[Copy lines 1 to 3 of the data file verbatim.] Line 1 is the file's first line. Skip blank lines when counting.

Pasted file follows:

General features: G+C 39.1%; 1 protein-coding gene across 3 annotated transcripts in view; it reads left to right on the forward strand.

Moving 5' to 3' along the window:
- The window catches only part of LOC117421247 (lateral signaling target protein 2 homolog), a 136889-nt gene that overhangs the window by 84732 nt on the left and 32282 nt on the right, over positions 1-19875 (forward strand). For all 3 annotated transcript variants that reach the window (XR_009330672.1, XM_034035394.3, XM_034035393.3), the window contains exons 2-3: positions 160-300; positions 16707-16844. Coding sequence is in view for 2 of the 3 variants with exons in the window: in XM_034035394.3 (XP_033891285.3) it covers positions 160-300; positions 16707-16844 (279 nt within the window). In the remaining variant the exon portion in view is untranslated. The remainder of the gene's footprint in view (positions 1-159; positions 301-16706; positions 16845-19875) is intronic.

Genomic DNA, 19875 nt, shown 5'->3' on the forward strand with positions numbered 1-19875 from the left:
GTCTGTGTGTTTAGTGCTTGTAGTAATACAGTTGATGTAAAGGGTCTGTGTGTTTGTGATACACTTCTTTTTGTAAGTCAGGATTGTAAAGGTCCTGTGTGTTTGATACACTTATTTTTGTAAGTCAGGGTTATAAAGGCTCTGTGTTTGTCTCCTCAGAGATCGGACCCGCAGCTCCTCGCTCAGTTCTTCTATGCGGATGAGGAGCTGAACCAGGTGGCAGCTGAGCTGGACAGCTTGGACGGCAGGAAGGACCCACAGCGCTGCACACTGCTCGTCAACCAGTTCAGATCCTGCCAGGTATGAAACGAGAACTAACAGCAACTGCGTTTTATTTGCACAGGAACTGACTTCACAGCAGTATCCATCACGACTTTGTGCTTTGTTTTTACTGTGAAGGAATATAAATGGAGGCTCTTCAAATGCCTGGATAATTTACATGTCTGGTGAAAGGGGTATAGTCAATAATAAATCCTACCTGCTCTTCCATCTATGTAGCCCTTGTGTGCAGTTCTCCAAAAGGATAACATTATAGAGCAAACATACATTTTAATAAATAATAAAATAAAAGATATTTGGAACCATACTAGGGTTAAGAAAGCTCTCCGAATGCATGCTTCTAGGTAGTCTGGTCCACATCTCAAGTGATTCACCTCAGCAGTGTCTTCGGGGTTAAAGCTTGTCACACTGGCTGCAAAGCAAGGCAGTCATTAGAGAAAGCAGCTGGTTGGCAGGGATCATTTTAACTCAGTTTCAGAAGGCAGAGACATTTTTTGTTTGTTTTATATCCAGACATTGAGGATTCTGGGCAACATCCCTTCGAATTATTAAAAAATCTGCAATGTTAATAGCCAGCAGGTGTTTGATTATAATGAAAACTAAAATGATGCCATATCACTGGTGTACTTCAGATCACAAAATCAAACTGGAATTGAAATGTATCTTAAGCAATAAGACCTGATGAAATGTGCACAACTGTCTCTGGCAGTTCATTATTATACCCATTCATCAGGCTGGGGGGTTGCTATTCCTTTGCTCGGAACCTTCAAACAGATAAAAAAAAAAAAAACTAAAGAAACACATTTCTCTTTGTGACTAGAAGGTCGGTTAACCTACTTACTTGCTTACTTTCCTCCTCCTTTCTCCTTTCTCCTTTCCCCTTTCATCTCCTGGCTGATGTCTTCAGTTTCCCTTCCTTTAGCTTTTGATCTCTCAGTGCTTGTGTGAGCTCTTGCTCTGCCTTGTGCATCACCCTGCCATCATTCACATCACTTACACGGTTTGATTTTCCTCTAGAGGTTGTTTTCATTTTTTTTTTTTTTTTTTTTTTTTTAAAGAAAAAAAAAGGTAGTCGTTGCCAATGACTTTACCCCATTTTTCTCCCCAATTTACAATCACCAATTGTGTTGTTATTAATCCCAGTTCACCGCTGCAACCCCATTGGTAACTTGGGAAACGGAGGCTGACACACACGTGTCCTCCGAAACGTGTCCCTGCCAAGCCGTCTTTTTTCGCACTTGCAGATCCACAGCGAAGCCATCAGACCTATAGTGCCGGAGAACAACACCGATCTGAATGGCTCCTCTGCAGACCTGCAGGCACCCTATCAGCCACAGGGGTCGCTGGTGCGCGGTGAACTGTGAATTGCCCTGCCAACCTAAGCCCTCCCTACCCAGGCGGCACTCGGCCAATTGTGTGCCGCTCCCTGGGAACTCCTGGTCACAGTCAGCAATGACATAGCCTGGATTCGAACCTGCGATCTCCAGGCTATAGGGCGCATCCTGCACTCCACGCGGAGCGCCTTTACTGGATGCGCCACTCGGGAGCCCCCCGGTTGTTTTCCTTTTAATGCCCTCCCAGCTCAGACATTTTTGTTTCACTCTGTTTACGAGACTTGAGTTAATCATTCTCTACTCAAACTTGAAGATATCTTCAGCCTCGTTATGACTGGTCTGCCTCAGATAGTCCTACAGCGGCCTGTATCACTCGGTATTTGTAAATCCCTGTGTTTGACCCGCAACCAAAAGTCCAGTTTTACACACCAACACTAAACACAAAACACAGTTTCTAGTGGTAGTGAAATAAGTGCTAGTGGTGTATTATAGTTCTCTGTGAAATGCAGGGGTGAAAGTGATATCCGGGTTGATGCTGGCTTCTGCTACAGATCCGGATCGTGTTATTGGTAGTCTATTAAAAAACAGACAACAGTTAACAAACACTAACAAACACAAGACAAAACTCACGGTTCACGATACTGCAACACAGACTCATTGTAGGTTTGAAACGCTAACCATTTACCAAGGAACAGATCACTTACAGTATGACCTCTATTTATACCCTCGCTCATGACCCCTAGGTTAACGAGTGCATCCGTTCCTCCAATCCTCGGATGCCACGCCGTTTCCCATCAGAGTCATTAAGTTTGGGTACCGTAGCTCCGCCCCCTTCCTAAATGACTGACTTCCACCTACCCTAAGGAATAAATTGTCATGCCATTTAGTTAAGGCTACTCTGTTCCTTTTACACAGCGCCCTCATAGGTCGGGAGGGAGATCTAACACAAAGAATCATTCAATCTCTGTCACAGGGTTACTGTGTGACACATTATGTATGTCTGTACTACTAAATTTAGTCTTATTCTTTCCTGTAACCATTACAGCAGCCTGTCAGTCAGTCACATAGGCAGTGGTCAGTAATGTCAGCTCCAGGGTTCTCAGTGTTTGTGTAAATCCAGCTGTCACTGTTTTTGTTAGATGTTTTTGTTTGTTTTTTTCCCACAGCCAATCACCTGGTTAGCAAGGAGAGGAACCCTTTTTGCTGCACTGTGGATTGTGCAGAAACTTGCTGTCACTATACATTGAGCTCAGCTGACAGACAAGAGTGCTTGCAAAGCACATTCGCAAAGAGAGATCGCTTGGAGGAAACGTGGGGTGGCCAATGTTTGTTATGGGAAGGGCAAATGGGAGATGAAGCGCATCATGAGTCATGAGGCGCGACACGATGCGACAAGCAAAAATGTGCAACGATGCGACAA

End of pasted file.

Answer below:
General features: G+C 39.1%; 1 protein-coding gene across 3 annotated transcripts in view; it reads left to right on the forward strand.

Moving 5' to 3' along the window:
- The window catches only part of LOC117421247 (lateral signaling target protein 2 homolog), a 136889-nt gene that overhangs the window by 84732 nt on the left and 32282 nt on the right, over positions 1-19875 (forward strand). For all 3 annotated transcript variants that reach the window (XR_009330672.1, XM_034035394.3, XM_034035393.3), the window contains exons 2-3: positions 160-300; positions 16707-16844. Coding sequence is in view for 2 of the 3 variants with exons in the window: in XM_034035394.3 (XP_033891285.3) it covers positions 160-300; positions 16707-16844 (279 nt within the window). In the remaining variant the exon portion in view is untranslated. The remainder of the gene's footprint in view (positions 1-159; positions 301-16706; positions 16845-19875) is intronic.